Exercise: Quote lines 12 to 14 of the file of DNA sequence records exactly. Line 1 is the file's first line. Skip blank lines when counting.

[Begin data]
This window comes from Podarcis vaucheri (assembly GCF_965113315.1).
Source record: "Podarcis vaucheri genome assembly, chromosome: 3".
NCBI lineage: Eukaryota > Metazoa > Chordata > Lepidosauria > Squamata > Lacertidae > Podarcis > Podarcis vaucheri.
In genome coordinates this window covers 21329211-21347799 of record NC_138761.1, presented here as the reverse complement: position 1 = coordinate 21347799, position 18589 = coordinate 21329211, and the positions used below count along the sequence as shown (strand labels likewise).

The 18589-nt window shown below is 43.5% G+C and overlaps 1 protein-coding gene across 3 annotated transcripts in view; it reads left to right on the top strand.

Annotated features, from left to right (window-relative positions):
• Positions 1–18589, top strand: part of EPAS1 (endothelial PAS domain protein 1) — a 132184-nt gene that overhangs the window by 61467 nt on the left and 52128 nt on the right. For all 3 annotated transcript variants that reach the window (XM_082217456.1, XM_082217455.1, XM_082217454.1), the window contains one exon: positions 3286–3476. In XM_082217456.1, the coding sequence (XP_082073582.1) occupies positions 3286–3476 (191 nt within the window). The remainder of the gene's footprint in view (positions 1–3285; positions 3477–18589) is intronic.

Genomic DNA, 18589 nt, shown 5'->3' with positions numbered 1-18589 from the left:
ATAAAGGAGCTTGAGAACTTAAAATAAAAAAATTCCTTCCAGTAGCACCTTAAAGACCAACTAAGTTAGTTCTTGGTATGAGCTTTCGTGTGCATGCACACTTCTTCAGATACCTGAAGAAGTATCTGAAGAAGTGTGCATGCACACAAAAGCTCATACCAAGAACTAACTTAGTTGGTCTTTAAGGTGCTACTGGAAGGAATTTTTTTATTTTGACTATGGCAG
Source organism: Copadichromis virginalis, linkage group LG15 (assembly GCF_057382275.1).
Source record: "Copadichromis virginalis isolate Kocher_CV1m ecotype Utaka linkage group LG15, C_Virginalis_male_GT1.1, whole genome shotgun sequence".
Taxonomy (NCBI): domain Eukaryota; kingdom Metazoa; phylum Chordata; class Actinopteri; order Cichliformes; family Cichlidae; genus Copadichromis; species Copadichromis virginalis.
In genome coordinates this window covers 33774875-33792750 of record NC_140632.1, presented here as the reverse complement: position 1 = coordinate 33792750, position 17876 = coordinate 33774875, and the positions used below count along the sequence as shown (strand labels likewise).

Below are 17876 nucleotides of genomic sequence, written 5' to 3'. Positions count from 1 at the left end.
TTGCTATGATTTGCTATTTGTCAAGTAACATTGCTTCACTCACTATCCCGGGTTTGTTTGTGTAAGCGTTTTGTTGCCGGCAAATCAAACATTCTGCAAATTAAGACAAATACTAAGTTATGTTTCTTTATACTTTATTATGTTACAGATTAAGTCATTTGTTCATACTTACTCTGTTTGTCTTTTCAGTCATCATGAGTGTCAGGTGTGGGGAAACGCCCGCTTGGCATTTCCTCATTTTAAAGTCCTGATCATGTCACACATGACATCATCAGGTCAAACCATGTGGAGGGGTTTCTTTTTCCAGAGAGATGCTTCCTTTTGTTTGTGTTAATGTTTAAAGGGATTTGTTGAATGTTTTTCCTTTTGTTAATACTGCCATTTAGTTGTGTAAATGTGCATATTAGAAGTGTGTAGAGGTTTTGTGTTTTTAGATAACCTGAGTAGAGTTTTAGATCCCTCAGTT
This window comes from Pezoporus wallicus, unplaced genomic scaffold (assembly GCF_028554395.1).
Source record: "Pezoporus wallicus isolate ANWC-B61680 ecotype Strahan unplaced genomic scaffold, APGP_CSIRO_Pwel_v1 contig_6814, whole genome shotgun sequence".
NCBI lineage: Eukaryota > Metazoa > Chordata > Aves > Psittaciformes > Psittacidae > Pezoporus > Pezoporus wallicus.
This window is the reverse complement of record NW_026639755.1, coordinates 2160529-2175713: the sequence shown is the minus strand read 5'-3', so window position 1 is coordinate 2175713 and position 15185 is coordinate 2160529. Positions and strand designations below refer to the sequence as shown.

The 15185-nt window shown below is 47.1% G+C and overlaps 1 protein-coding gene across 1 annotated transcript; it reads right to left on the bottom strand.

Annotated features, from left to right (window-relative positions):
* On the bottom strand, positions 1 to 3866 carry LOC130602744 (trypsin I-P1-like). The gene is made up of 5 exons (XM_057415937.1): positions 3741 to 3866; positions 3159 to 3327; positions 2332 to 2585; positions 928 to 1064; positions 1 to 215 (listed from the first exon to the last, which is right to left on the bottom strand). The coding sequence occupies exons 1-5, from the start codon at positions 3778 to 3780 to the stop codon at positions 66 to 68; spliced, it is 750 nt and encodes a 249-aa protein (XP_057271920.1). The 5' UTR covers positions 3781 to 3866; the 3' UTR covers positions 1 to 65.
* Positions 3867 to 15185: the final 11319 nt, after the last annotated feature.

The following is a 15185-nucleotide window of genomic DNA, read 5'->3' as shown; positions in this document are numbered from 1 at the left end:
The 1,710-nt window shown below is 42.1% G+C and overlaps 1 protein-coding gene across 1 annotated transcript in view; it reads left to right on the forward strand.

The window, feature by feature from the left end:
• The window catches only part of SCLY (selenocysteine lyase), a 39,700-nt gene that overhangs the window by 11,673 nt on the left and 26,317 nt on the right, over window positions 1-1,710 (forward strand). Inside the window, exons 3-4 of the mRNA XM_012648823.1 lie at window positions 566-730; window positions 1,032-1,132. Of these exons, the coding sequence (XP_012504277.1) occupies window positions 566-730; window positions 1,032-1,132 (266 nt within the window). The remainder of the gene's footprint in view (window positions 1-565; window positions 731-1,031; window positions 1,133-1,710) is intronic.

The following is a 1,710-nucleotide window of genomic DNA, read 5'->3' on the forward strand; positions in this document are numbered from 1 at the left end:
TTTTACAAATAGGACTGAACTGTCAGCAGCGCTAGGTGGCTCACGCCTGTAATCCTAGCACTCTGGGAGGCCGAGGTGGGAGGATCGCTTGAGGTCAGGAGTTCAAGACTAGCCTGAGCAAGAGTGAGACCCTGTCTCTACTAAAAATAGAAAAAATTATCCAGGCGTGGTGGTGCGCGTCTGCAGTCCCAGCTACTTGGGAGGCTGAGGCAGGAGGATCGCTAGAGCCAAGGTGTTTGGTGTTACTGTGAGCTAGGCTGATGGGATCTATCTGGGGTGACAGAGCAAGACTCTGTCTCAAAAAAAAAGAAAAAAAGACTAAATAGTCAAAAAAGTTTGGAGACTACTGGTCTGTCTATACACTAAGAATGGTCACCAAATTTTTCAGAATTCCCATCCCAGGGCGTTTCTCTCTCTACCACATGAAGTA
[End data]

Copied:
Taxonomy (NCBI): domain Eukaryota; kingdom Metazoa; phylum Chordata; class Actinopteri; order Cichliformes; family Cichlidae; genus Copadichromis; species Copadichromis virginalis.
In genome coordinates this window covers 33774875-33792750 of record NC_140632.1, presented here as the reverse complement: position 1 = coordinate 33792750, position 17876 = coordinate 33774875, and the positions used below count along the sequence as shown (strand labels likewise).

Below are 17876 nucleotides of genomic sequence, written 5' to 3'. Positions count from 1 at the left end.